Electrification is a critical strategy that involves the shift from fossil fuel-based systems to electricity-powered ones. This includes upgrading boilers and other HVAC systems to electric heat pumps that can tap into increasingly clean renewable energy sources, significantly reducing a building’s carbon footprint. It offers sustainability, long-term cost effectiveness, and potential resilience against infrastructure failures if combined with on-site renewable sources and energy storage.

However, the process isn’t straightforward. In many instances, direct 1:1 replacements for existing equipment aren’t yet available. Upgrading the existing utility service for increased electrical loads can be complex and costly. Heat pumps, the most energy-efficient and cost-effective electric-powered replacement for most fossil fuel HVAC and service hot water systems, can require extensive new vertical and horizontal refrigerant piping throughout the building.

The proposed new rules for LL97 offer considerable incentives for early electrification, including a negative GHG emissions coefficient – the number that translates a particular energy source into tons of GHG – for electricity that is used to supply new heat pumps that replace fossil fuel systems. This incentive would be doubled for owners taking action before 2026.

For buildings unable to immediately implement full electrification, consulting engineers can develop a phased decarbonization strategy. This approach evaluates electrification as part of a multi-tiered plan to be implemented gradually. Ideally, a phased strategy will start with load reduction measures such as building envelope improvements and water-saving plumbing fixtures that can reduce the required size and complexity of the new heat pumps.

Blended approaches and hybrid heating solutions

Buildings can reduce emissions without fully transitioning to electric systems. Hybrid heating solutions incorporating air-source heat pumps can be designed to operate efficiently under certain conditions, then switch to fossil fuel equipment to manage loads.

Consulting engineers can determine the most effective hybrid solution tailored to the building’s specific requirements and the feasibility of different approaches for a building’s unique characteristics and constraints.

Working with what’s already there: optimize and monitor existing systems

Retro-commissioning (or RCx) is a systematic process for fine-tuning building systems to restore optimal operation. After several years of operation, it’s common for multiple uncoordinated changes to be triggered by construction projects, changes in building use and occupancy, repairs, maintenance (or a lack of maintenance), or overrides in reaction to complaints. This can inadvertently lead to inefficient and ineffective building system operation. RCx finds and addresses these gaps in performance.

RCx can result in substantial savings with relatively small expenditure. For example, many HVAC issues can be resolved by simply correcting faulty or outdated control settings, updating the sequence of operation programming, revising setpoints, switching systems from manual back to automatic operation, or making minor repairs. One way to catch these problems before they significantly impact energy use is to install real-time remote monitoring and control systems.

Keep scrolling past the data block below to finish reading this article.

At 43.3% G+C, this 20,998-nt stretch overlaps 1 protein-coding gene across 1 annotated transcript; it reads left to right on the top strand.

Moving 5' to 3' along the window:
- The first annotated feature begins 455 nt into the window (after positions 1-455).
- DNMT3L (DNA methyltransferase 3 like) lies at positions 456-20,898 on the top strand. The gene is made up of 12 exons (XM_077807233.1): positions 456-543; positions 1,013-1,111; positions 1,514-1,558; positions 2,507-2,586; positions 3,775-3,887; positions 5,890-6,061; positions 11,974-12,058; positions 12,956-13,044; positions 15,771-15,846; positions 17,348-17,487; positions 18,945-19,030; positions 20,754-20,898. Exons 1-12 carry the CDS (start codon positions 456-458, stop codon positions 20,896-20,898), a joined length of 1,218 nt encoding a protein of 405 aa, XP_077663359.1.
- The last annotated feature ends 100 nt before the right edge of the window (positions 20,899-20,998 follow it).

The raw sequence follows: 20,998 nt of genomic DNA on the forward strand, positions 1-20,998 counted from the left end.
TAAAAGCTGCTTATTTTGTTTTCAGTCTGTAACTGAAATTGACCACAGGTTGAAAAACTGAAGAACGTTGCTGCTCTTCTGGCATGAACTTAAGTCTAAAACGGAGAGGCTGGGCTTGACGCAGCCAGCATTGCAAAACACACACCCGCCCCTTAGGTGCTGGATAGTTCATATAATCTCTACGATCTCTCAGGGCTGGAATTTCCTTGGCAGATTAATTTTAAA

Verify accurate building area measurement to avoid fines

No matter which strategies building owners use to decarbonize, ensuring the correct measurement of a building’s gross floor area (GFA) is vital. A building’s GFA can differ by as much as 15% from its gross square footage (GSF), a more widely understood area measurement that is used for many other purposes such as property tax assessments.

The GHG emissions intensity limits and the fines under Local Law 97 for exceeding those limits are calculated based on GFA, and inaccuracies can lead to erroneous limits and fines for noncompliance. Particularly in older buildings, where records may be outdated or inaccurate, a detailed reassessment of the building’s square footage is recommended to ensure compliance.

Owners may need to use multiple strategies to avoid fines. Consulting engineers can help develop multi-layered strategies that can be implemented over time to achieve the best results.

What are the financial implications for clients who are working towards compliance?

There are funding sources available for business owners working towards compliance with regulations like New York City’s Local Law 97. These financial aids come in various forms, such as grants, tax incentives, low-interest loans, and rebate programs, to offset the costs of upgrades required for meeting environmental and energy efficiency standards. Here are some potential sources for building owners to know about:

  • Government programs and incentives: Programs like NYSERDA (New York State Energy Research and Development Authority) provide financial assistance for energy efficiency projects. NYC Accelerator, which provides technical assistance and training to building owners and operators, can also make connections to financial services.